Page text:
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Wednesday 29 January 2003

Wealth, Class, and Success

I have come across a discussion of why American blacks and whites of the same income levels do not succeed (go to college, get good grades, get good jobs, etc.) at the same rates.

Apparently a Yale sociologist has written a book in which he shows a correlation between parental wealth (i.e., household net worth) and achievement that does not seem to be affected by skin color.

Well, obviously. But I think that this analysis mistakes “wealth” for “class”, something that happens a lot in the United States. Your social class in America is determined almost entirely by your wealth, but it’s really much more subtle.

MTV Cribs is quite valuable for observing this. Cribs is a kind of MTV Lifestyles of the Rich and Famous where every week viewers are treated to tours of houses of movie stars, celebrity musicians, athletes, etc. Everyone on the show has a high income, and most of them have had that high income for long enough to accumulate a good deal of wealth. But the choices most of these people make as to how to spend their money — bling-bling lifestyle accessories, Rolls-Royces with gold wheels, gold-plated tableware, gold bathroom fixtures, swimming pools with giant lucite dollar signs in the middle (really), incredibly ugly ‘antiques’ covered with gold leaf, etc. — expose them as low-class, whatever their wealth. If you’ve never seen MTV Cribs, Graceland and, in fact, Elvis in general also illustrate the phenomenon. (Curiously, professional athletes seem to do much better, class-wise, than hip-hop stars, at least to judge from their houses.)

There are suggestions in the Yalie’s book (see his synopsis at the bottom of this page) for class-based affirmative-action policies, policies that would encourage “minority propety accumulation”.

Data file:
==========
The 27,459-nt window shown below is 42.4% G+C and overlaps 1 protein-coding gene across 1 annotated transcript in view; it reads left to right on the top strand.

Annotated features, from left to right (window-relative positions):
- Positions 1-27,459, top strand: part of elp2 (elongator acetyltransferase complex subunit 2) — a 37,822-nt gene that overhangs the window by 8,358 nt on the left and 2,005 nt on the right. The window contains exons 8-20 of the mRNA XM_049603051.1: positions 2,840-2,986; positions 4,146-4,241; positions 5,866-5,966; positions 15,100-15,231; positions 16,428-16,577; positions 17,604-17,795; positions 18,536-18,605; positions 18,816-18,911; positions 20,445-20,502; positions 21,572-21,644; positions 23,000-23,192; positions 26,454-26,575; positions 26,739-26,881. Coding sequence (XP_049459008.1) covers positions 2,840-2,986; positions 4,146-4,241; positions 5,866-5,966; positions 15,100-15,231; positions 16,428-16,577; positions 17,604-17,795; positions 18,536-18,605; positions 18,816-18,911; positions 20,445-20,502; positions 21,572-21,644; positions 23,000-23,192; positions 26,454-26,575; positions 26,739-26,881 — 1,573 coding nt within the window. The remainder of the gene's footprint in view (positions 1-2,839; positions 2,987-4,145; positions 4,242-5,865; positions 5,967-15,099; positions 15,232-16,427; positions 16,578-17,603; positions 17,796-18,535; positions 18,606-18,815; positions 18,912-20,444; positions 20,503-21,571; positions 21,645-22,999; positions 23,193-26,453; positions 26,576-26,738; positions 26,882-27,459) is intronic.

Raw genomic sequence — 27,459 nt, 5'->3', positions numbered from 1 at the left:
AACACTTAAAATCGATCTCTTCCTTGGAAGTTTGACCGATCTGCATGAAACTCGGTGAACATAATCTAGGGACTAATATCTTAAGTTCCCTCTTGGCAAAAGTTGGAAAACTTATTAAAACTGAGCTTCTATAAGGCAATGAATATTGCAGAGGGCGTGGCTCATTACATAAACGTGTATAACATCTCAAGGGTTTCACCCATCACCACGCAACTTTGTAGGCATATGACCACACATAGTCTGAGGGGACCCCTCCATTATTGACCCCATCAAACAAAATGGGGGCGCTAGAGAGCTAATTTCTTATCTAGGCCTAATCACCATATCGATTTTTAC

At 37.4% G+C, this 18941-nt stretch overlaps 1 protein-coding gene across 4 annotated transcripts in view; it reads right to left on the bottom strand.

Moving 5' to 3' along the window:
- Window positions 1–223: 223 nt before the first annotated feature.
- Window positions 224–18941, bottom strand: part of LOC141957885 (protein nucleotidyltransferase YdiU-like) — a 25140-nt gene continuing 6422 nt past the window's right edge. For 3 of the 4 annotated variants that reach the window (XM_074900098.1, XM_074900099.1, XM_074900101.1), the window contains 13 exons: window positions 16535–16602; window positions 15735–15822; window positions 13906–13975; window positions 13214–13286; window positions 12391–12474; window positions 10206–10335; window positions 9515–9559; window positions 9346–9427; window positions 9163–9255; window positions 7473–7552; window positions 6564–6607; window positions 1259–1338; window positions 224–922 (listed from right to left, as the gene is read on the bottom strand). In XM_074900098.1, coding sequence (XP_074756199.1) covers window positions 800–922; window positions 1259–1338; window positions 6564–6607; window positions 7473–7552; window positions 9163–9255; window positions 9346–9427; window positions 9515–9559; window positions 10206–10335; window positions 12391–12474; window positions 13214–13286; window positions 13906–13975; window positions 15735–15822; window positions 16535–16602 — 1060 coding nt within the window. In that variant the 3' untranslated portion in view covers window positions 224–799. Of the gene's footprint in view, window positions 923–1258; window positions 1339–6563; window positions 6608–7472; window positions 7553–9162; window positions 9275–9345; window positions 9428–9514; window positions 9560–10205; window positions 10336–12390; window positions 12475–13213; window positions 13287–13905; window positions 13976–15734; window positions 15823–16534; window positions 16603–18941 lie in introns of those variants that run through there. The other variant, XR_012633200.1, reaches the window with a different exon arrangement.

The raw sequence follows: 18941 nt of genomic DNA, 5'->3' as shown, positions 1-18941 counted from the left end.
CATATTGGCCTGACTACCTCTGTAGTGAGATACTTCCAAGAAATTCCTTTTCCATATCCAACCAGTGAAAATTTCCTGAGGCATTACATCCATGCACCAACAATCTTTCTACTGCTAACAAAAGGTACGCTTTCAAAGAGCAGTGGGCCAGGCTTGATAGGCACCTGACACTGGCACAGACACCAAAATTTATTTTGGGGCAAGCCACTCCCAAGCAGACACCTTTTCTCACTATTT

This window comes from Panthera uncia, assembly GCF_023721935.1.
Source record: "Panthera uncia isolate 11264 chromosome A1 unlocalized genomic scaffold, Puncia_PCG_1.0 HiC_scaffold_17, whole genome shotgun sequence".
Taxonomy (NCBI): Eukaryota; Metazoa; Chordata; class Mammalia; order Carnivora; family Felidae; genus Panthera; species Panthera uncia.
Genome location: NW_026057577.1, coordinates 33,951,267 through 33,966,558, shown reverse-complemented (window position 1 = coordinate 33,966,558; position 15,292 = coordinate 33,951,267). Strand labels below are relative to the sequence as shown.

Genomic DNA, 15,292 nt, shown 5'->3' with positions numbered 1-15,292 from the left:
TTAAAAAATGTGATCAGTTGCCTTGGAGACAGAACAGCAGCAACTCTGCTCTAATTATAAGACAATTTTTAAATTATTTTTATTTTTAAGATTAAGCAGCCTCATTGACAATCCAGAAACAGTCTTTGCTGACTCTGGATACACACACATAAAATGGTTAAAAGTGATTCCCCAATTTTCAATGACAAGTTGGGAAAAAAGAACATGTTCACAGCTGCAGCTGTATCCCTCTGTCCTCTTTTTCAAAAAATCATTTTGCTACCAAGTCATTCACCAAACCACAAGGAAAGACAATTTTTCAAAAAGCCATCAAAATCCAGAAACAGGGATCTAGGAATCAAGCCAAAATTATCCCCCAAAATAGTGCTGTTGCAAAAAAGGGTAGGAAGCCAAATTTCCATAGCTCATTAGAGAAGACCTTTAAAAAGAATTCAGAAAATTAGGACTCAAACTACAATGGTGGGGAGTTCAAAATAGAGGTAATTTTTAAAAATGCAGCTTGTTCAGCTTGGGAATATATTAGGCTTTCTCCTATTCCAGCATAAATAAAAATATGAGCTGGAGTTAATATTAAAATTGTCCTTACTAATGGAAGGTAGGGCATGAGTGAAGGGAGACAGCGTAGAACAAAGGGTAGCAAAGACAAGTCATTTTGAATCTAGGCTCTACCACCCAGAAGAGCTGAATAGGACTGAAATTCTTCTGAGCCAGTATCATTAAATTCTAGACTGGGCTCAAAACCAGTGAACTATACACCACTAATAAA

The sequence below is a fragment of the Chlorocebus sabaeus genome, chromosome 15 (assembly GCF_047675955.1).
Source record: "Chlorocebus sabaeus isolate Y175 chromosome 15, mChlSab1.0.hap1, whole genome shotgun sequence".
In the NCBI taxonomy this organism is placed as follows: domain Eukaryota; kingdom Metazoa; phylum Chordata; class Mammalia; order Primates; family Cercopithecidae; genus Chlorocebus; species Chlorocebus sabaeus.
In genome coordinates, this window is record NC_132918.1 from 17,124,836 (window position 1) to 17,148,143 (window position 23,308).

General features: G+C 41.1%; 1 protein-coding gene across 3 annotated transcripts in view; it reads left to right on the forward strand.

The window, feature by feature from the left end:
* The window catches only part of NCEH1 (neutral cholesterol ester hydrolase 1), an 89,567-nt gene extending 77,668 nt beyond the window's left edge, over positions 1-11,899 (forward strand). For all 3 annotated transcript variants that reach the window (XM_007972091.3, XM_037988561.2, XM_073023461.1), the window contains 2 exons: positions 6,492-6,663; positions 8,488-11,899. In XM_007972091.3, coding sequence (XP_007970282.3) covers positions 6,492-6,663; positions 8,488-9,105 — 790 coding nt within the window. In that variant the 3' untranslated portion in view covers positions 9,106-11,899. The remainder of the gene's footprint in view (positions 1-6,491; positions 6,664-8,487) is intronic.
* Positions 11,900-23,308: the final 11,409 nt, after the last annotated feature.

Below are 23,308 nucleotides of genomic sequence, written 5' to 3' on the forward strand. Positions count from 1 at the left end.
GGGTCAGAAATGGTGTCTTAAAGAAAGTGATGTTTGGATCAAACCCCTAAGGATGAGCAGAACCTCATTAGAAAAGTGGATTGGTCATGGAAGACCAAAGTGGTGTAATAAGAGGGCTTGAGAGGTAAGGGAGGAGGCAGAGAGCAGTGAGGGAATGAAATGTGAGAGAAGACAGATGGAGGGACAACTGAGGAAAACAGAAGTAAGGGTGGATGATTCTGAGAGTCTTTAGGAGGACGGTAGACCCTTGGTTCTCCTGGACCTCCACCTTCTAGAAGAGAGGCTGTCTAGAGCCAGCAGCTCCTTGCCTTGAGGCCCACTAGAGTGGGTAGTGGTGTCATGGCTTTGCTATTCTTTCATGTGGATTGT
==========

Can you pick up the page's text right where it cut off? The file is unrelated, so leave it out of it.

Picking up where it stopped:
The question is: does accumulation of property tend to raise one’s social class, or does one’s internalization of higher-class values result in behavior that results in the accumulation of property? My strong suspicion is that it’s the latter. What the lower class needs, if it’s to succeed, is some way of learning and assimilating, on a large scale, the values of the middle class.

This is a tricky proposition, to say the least. In the U.S., efforts to get poor people to adopt middle-class habits and values would almost certainly be denounced as racism, and an attempt to “destroy” minority communities. Most of the highly-visible poverty in this country is among African-Americans, and there is a certain type of very noisy activist who is ready to denounce any exhibition of middle-class values among a resident of the ghetto as Uncle-Tomism. If you follow the logic, it appears that the denouncers regard the authentic African-American lifestyle to be one of multigenerational poverty, ignorance, and petty crime — not what I think they intend to say.

In any case, this kind of thing tends to meet with resistance even without the racial bugaboo that stalks nearly everything in American society. In 1937, George Orwell, in The Road to Wigan Pier, wrote:

In some districts efforts are not being made to teach the unemployed more about food-values and more about the intelligent spending of money. When you hear of a thing like this you feel yourself torn both ways. I have heard a Communist speaker on the platform grow very angry about it. In London, he said, parties of society dames now have the cheek to walk into East End houses and give shopping-lessons to the wives of the unemployed. He gave this as an instance of the mentality of the English governing class. First you condemn a family to live on thirty shillings a week, and then you have the damned impertinence to tell them how they are to spend their money. He was quite right — I agree heartily. Yet all the same, it is a pity that, merely for the lack of a proper tradition, people should pour muck like tinned milk down their throats and not even know that it is inferior to the product of the cow.

We must learn to either hold our noses and live in a society where the poor are given shopping-lessons, though, or accept that the mass of them are going to continue drinking tinned milk.

Posted by tino at 21:23 29.01.03
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Good one

Posted by: Bryon at January 31, 2003 03:20 PM